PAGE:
Among the many special causes entrusted to the patronage of St. Valentine — beekeeping, love — is epilepsy, though no one seems to know exactly why. The great 20th-century psychiatrist Leo Kanner guessed in a 1930 paper on epileptic folklore that the association was earned by the similarity between the sound of Valentine’s name spoken in German and the epithet “fallende Sucht,” “the falling disease.” It may have been that over time, entreaties to Valentine from epileptics were answered with particular generosity. They needed all the help they could get. Kanner cites several other saints known to be patrons of epilepsy, whose names were given over time as euphemisms for the disease — St. John, St. Donato, St. Cornelius and scores more.
It has been some time now since epileptics had only the saints for recourse, though the path from superstition and desperation to social acceptance and medical improvements has been fraught. The bad old days are far behind us, but the essential features of the disease — the loneliness, the suffering, the search for meaning in it — remain much the same. I have been epileptic all my life, and I am still trying to reckon with it.
To have epilepsy is to have one of any number of underlying conditions. Epilepsy describes not the problem — which could be congenital; acquired, as through injury; or some combination of both — but its manifestation: having recurrent, unprovoked seizures. Roughly 3.4 million people in the United States have some form of active epilepsy. The kind I have, Janz Syndrome, is among the more common.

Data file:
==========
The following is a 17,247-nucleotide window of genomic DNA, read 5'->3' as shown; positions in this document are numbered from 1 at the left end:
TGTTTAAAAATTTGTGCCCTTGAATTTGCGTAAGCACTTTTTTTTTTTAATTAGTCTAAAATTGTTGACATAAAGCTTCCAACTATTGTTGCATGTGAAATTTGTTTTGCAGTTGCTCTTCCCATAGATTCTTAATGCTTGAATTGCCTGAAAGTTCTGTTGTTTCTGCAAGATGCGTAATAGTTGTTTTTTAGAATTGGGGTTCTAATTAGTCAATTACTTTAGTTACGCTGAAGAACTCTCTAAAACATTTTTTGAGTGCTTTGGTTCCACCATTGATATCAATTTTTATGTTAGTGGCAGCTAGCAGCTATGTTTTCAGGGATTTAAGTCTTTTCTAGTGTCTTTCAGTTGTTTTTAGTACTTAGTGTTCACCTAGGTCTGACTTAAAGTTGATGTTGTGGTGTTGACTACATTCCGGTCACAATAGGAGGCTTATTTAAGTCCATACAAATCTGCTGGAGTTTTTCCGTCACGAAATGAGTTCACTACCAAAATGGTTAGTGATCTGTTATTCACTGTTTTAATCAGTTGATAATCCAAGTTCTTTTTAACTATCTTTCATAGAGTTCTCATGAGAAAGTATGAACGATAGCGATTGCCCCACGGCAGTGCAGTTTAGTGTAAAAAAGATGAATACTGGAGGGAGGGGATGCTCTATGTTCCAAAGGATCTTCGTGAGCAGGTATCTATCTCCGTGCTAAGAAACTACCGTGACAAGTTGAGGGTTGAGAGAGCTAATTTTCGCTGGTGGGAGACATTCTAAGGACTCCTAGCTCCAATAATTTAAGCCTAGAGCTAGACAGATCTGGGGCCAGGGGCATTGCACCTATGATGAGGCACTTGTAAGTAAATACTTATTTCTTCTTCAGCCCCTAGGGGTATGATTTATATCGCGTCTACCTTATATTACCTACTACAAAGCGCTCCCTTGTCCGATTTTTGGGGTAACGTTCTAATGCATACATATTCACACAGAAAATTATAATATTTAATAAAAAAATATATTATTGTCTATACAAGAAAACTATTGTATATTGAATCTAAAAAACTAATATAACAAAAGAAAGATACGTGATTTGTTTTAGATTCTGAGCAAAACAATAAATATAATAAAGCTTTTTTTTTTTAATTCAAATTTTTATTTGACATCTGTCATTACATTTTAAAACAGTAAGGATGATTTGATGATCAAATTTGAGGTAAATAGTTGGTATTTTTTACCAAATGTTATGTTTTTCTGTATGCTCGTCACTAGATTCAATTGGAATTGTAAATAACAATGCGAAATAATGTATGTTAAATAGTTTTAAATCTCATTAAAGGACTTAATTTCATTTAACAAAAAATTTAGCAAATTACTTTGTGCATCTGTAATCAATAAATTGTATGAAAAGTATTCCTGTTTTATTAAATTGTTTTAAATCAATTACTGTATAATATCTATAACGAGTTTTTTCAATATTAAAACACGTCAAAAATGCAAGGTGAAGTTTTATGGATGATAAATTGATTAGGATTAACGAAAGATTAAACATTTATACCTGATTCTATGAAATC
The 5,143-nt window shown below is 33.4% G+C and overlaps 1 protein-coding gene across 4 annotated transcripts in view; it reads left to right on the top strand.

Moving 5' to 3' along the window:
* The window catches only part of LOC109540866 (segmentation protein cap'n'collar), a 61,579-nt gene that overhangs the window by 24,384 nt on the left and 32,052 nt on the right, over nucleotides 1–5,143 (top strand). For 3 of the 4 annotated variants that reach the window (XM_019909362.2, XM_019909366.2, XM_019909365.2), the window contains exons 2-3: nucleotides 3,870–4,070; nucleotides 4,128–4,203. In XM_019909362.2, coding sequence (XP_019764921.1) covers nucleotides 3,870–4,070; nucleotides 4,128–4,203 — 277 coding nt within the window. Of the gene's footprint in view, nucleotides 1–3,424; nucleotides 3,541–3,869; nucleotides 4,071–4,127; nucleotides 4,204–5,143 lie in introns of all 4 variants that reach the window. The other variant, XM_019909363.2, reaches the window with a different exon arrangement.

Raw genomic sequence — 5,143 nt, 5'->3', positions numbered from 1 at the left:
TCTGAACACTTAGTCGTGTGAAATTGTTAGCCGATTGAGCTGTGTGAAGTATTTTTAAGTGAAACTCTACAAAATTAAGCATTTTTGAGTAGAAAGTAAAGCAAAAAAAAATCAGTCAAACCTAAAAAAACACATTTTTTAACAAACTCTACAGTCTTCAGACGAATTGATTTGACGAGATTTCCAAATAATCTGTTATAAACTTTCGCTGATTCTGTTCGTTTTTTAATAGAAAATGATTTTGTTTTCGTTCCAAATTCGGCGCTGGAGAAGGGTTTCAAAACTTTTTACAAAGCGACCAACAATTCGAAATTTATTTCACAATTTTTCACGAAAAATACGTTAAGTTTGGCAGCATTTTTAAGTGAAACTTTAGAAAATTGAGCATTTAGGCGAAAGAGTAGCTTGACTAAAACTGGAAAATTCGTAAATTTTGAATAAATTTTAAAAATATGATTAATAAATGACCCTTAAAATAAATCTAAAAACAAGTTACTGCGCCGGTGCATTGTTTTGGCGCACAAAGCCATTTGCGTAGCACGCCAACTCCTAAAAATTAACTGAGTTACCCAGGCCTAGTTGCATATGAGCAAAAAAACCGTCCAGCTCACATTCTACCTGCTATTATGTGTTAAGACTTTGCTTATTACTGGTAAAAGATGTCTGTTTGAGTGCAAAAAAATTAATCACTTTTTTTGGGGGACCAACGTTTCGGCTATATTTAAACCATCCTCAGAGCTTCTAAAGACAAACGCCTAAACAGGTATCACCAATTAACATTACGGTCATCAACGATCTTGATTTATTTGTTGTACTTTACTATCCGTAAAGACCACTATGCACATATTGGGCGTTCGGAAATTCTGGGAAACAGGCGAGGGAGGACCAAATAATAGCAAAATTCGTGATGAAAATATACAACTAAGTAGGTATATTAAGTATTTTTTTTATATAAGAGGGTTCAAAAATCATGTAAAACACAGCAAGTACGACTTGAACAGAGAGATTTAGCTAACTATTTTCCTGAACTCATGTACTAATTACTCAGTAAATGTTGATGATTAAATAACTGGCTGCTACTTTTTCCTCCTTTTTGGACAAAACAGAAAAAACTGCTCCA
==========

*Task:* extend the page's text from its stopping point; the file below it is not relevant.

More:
There are remedies for seizures: medications, devices, surgeries and diets. All have varying levels of success depending on the syndrome and the type of seizure, and even the particular patient. And none are without long and miserable side-effect profiles. I have tried a half-dozen of these drugs and have hated them all, and a few years ago I decided to dispense with medication altogether. I have more seizures, but I’m happier, too.
It isn’t advised — and I wouldn’t necessarily advise it — but for me, the occasional trauma of seizures is preferable to the daily misery of headaches, nausea and incoherent drowsiness. I doubt most epileptics would be willing to go so far, especially those with catastrophic forms of the disease. If my condition were much worse, I would most likely find the viselike press of a permanent headache preferable to the alternative. Neurologists tend to be impatient with pickiness about medications, and perhaps they have a point. Things used to be much worse, and we ought to be grateful. But one at least imagines the saints to be sympathetic.
Which is not to say that premodern societies were especially solicitous regarding the welfare of epileptics. The historical record indicates that civilizations dating back to antiquity were aware of people who had seizures chronically and that they struggled to figure out what to make of them. Around 400 B.C., an anonymous physician compiled a monograph on the subject titled “On the Sacred Disease,” which was meant to dispel the apparently widespread belief that epilepsy had some magical aspect.
His effort to establish epilepsy as an ordinary medical phenomenon was valiant, but long in the vindication. By the Middle Ages, seizures had become associated less with prophetic insight and more with demonic activity, though some physicians held to the ancient idea of epilepsy as a natural disease. Supernatural explanations for seizures lasted through the Enlightenment, and then modernity bestowed its own strange gifts upon epileptics.